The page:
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Hatred, Bigotry Still Thrive Against Muslims

Yet again, middle Tennessee has made national news for another embarrassing episode of apparent bigotry.

In a meeting in which a representative of the local Muslim community asked her community for an extension of graciousness and indicated her own dismay at the burning of a mosque, some members of the audience jeered, and even cheered, when she mentioned the burning of the mosque.

“What about 9-11?” one audience member can be heard to shout.

I was asked by a reporter for a national public radio story, whether I found the behavior shocking in our day and age, whether we have not come further in an extension of tolerance than this.

I replied that I do not find the behavior shocking: hatred and inhospitality are as old as the hills.

But I do continue to find such behavior ironic, and find the public discussion about the differences and similarities between Christianity and Islam altogether failing to get at what I take to be some of the most important and overlooked points.

We continue to labor under two opposite stereotypes – the first stereotype particularly labors under a heavy burden of fear. This fear is quite understandable.

First, it makes sense in the long wake of 9/11. And second, the fear can be understood as an expected phenomenon of anxiety among those who are dealing with relatively rapid changes in their home culture, especially when they have long held the assumed positions of power and privilege in that community.

But whatever the sources of such fear, this stereotypical position casts the Muslim community as warmongers, never to be trusted.

“What are we going to do about all these Muslims around here who want to kill us?” is a line that has been repeated in public more than once here in middle Tennessee. It does not matter what they say, one such person once said to me; they are trying to take over and will lie to you in order to destroy our culture.

The second stereotype is an apparent polar opposite.

Against those who depict the Muslim as an inevitable warmonger, are those who adhere to an “all-religions-are-basically-the-same-thing-and-are-pursuing-peace” perspective.

In this position, religions are particular expressions of more universal sentiments and principles. All religions are about “peace” or “love” or “justice,” and they just try to get at those things in different ways.

Ironically, both these stereotypes are fundamentally wrong.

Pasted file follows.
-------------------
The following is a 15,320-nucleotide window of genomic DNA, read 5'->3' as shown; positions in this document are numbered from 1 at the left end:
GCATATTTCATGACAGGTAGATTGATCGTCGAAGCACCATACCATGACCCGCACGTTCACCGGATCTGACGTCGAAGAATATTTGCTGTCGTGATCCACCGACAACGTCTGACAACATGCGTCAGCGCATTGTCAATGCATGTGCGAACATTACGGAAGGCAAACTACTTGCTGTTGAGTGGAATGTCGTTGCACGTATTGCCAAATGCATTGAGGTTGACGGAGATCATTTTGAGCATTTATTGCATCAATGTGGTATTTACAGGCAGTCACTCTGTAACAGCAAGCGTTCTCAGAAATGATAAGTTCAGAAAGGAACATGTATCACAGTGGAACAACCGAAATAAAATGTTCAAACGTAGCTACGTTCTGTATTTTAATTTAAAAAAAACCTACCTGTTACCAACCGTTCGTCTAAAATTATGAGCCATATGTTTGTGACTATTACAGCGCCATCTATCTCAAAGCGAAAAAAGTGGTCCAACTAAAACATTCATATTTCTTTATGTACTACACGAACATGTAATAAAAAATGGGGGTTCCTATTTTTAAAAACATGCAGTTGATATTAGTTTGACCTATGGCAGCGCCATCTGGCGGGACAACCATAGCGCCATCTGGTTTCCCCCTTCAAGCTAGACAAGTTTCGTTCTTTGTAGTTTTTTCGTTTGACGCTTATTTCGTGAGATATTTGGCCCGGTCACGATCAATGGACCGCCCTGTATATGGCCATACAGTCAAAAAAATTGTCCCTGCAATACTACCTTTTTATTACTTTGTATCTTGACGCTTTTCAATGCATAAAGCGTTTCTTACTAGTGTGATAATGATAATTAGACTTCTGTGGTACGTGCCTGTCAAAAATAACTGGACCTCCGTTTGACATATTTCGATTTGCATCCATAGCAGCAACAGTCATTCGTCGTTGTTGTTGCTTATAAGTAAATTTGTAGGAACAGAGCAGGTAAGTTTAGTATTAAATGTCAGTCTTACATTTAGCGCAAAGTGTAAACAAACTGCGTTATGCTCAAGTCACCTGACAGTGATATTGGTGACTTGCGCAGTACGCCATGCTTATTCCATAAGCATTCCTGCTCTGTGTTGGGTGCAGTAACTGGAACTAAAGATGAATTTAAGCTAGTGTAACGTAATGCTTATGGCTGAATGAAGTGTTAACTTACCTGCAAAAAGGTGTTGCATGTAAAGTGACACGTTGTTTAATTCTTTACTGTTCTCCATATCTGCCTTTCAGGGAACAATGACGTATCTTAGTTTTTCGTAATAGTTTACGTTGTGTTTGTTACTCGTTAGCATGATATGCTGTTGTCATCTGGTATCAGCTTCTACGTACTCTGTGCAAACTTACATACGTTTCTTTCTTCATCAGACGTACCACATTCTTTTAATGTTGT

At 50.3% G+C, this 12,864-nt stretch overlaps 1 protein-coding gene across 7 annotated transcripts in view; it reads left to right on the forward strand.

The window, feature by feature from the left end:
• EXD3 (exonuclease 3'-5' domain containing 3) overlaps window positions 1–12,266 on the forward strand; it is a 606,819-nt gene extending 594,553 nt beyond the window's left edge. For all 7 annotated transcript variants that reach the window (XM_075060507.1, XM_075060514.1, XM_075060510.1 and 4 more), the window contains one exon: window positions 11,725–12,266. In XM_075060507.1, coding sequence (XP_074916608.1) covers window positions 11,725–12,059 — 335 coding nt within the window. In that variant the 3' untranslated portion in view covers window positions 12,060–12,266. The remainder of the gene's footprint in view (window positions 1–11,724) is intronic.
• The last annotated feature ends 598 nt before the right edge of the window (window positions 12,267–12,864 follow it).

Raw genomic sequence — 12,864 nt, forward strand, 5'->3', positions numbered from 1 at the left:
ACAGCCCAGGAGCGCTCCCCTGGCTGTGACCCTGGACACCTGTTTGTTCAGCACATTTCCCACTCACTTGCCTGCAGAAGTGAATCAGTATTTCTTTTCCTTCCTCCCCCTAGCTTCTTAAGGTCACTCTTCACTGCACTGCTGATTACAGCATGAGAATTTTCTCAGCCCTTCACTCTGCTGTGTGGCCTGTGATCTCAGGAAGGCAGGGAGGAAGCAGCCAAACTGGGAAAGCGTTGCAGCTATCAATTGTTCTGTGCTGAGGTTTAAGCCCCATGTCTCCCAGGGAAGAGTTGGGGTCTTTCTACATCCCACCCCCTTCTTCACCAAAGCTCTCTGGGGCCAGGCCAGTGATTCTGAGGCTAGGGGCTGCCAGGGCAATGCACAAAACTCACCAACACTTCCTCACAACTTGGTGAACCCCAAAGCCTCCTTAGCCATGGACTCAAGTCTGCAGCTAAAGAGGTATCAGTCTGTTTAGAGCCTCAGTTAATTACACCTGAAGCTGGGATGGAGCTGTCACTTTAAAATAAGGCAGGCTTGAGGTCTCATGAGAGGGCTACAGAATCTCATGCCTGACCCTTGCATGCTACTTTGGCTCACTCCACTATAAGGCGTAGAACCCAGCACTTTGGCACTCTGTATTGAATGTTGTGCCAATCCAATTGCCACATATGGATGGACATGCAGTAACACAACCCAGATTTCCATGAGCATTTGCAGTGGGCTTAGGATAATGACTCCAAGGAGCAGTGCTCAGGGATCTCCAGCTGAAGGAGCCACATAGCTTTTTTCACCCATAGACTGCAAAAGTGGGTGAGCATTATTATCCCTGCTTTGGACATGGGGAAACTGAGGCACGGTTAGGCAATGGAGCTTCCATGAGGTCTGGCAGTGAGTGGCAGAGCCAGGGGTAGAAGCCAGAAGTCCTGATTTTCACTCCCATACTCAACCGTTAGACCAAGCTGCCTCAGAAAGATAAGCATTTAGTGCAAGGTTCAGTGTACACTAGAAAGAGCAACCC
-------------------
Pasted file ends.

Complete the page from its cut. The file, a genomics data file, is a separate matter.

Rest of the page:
In response to the “Muslims-are-warmongers” stereotype, we must understand that the classical understanding of war in Islam parallels, in significant ways, the so-called “Justifiable War Tradition” in Christianity.

That is, neither the best of the Christian tradition nor the best of the Islamic tradition pursues indiscriminate war or unjust oppression of the other.

Moreover, another deep irony in the demographic in which I have encountered the “all-Muslims-are-war-mongers” presupposition is this: While they look down on Islam for its supposed moral inferiority to Christianity, they too often do so in a way that refuses to take seriously the very Christianity they exalt.

If we are going to insist, for example, that Islam has no moral equivalent to the Sermon on the Mount, we Christians must do so while taking that Sermon on the Mount seriously.

And the consistent witness of the early church was that the Sermon on the Mount and the whole of the teachings of the New Testament entails no retaliation or engagement in warfare, even so-called “justified” warfare.

And this brings us back around to sharply question the proponent of the view that “all-religions-are-basically-the-same-thing:” the fundamental “narrative logic,” as I like to call it, of the Islamic and Christian stories are, in fact, very different.

For the Christian story, Jesus comes as a Suffering Messiah. He insists that the means by which the world will be redeemed is through suffering love, and that his followers must, in fact, refuse to do to our enemies what our enemies have done to us.

In the Islamic story, Muhammad first counsels nonretaliation, but once he achieves a certain level of sociopolitical power, he teaches that retaliation is not only permitted, but also required, in order to check injustice and oppression.

Jesus, the suffering Messiah, says the New Testament, is killed, and yet vindicated by God in the resurrection. Muhammad the prophet, says the Quran, is victorious and vindicated by God through his military victories.

To summarize: While the “Just War” tradition of Christianity and the classical teaching of Islam parallel each other in very important ways – namely, seeking the cessation of injustice through the moderated use of martial force – it must be said nonetheless that Muhammad and Jesus are teaching something quite different.

For Jesus, vengeance is not legitimate; for Jesus, warring is not legitimate. For Muhammad, vengeance taking is legitimate; for Muhammad, the moderated exercise of war is legitimate.

So, we are left with this very challenging question, and perhaps unexpected irony: Are U.S. Christians broadly speaking more like Muhammad than Jesus?

Lee C. Camp is a professor of theology and ethics at Lipscomb University in Nashville, Tenn. He is the author of “Who Is My Enemy? Questions American Christians Must Face about Islam and Themselves” available on Amazon, and is the host of Nashville’s “Tokens” Show.

Editor’s note: Cliff Vaughn recently spoke with Lee about the “Tokens” show in a Skype interview, which can be viewed here.